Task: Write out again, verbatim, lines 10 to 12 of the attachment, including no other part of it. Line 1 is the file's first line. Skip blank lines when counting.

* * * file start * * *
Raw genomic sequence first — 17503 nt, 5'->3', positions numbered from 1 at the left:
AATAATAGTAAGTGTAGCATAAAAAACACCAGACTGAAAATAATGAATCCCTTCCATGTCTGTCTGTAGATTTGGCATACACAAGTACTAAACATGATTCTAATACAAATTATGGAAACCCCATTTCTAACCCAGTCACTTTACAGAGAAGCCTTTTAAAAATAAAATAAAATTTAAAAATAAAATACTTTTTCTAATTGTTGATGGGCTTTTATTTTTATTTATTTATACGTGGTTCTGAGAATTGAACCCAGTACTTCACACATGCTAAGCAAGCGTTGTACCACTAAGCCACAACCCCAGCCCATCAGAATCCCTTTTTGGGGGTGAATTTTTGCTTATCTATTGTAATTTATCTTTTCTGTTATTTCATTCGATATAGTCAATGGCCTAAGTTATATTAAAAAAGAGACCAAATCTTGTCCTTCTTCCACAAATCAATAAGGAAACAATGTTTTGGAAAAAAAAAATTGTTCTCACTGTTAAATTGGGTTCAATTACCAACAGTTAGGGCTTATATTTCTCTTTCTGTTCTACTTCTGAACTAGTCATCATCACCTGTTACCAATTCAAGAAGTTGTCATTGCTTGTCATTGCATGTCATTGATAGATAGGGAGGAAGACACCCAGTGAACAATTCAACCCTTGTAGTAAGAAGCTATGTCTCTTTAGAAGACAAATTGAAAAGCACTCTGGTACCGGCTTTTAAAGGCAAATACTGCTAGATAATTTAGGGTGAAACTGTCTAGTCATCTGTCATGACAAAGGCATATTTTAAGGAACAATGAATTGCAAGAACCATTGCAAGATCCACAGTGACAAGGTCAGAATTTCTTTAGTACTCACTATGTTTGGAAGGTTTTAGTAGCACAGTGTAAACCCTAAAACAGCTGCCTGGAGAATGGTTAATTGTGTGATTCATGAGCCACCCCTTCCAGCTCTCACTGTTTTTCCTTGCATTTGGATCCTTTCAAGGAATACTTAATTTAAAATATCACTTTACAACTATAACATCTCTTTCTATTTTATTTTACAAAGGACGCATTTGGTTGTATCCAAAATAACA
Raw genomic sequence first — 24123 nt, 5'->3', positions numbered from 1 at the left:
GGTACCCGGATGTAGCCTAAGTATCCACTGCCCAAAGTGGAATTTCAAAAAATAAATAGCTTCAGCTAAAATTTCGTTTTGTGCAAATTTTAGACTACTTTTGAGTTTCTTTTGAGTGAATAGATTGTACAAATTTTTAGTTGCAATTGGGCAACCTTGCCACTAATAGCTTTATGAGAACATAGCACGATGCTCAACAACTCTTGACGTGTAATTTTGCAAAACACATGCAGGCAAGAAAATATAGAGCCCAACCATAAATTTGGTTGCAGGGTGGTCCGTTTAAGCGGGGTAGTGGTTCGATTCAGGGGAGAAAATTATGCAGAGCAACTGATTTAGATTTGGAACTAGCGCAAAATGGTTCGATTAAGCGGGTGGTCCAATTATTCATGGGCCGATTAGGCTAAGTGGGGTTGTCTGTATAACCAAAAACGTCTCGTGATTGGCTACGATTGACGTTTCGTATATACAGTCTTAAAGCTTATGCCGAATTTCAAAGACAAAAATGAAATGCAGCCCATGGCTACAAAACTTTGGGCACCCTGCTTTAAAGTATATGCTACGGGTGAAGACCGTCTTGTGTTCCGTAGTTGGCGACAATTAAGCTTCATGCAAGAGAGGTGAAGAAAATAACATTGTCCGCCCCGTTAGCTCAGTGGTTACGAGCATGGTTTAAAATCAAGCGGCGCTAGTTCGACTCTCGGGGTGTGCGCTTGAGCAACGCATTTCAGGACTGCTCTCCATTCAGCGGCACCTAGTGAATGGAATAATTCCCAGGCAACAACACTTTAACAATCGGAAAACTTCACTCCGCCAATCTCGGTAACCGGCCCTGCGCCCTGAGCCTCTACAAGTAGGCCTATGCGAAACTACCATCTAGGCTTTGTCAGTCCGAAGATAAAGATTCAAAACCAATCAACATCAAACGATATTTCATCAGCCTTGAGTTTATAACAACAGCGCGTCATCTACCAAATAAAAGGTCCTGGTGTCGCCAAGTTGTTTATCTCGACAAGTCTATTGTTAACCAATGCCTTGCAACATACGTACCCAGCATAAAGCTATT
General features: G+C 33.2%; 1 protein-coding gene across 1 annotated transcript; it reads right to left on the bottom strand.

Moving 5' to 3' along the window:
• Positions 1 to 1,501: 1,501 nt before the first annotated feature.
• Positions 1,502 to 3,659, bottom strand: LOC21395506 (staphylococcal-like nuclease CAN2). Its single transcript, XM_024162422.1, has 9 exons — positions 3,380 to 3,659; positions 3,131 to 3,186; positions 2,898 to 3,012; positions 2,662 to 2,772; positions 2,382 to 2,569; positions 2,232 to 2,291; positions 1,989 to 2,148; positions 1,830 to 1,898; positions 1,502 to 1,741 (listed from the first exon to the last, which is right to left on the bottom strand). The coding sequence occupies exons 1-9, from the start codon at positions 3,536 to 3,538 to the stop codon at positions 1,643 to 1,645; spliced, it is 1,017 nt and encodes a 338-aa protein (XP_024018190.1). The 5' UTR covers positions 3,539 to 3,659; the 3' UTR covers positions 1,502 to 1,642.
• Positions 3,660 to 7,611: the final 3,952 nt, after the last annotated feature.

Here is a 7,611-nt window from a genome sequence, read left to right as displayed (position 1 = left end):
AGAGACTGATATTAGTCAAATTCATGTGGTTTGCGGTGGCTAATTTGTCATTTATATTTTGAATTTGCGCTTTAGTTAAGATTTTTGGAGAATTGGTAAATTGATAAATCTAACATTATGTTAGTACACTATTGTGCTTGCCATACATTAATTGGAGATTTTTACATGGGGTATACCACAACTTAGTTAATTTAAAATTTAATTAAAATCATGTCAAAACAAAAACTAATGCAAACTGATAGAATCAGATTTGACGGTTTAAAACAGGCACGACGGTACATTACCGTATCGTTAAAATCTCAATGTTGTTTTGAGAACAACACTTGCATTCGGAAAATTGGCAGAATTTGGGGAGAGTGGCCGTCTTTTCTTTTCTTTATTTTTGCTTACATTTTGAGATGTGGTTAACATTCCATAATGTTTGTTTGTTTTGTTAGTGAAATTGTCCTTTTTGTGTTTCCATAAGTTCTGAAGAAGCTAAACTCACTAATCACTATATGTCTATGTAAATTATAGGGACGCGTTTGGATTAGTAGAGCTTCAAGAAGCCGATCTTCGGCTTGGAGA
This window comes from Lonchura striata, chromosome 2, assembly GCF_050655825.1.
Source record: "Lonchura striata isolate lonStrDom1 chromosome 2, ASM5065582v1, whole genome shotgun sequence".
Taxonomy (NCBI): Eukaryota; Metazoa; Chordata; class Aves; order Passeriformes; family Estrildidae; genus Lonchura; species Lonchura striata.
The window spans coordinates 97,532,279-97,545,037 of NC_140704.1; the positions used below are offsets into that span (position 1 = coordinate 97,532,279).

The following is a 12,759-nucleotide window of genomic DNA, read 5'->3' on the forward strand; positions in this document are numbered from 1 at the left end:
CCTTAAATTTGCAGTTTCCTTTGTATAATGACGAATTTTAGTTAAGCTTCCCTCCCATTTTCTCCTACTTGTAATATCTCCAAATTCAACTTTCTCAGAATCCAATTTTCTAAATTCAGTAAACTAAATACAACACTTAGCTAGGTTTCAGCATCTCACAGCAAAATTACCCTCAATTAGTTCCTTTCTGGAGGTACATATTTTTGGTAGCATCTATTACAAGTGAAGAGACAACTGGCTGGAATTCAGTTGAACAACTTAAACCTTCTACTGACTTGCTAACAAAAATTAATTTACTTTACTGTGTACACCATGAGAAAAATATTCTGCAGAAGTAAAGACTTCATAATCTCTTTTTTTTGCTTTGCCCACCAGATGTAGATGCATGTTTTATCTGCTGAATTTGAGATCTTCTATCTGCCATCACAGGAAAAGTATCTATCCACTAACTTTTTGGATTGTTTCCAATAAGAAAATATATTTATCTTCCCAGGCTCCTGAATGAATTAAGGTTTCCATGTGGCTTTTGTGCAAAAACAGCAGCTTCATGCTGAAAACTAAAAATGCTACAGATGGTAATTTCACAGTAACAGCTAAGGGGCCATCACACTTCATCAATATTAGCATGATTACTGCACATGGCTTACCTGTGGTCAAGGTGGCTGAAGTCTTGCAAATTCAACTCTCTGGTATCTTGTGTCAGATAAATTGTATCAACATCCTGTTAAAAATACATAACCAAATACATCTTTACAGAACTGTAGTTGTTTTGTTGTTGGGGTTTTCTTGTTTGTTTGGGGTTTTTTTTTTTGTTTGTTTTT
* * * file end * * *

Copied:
Here is a 7,611-nt window from a genome sequence, read left to right as displayed (position 1 = left end):
AGAGACTGATATTAGTCAAATTCATGTGGTTTGCGGTGGCTAATTTGTCATTTATATTTTGAATTTGCGCTTTAGTTAAGATTTTTGGAGAATTGGTAAATTGATAAATCTAACATTATGTTAGTACACTATTGTGCTTGCCATACATTAATTGGAGATTTTTACATGGGGTATACCACAACTTAGTTAATTTAAAATTTAATTAAAATCATGTCAAAACAAAAACTAATGCAAACTGATAGAATCAGATTTGACGGTTTAAAACAGGCACGACGGTACATTACCGTATCGTTAAAATCTCAATGTTGTTTTGAGAACAACACTTGCATTCGGAAAATTGGCAGAATTTGGGGAGAGTGGCCGTCTTTTCTTTTCTTTATTTTTGCTTACATTTTGAGATGTGGTTAACATTCCATAATGTTTGTTTGTTTTGTTAGTGAAATTGTCCTTTTTGTGTTTCCATAAGTTCTGAAGAAGCTAAACTCACTAATCACTATATGTCTATGTAAATTATAGGGACGCGTTTGGATTAGTAGAGCTTCAAGAAGCCGATCTTCGGCTTGGAGA
This window comes from Lonchura striata, chromosome 2, assembly GCF_050655825.1.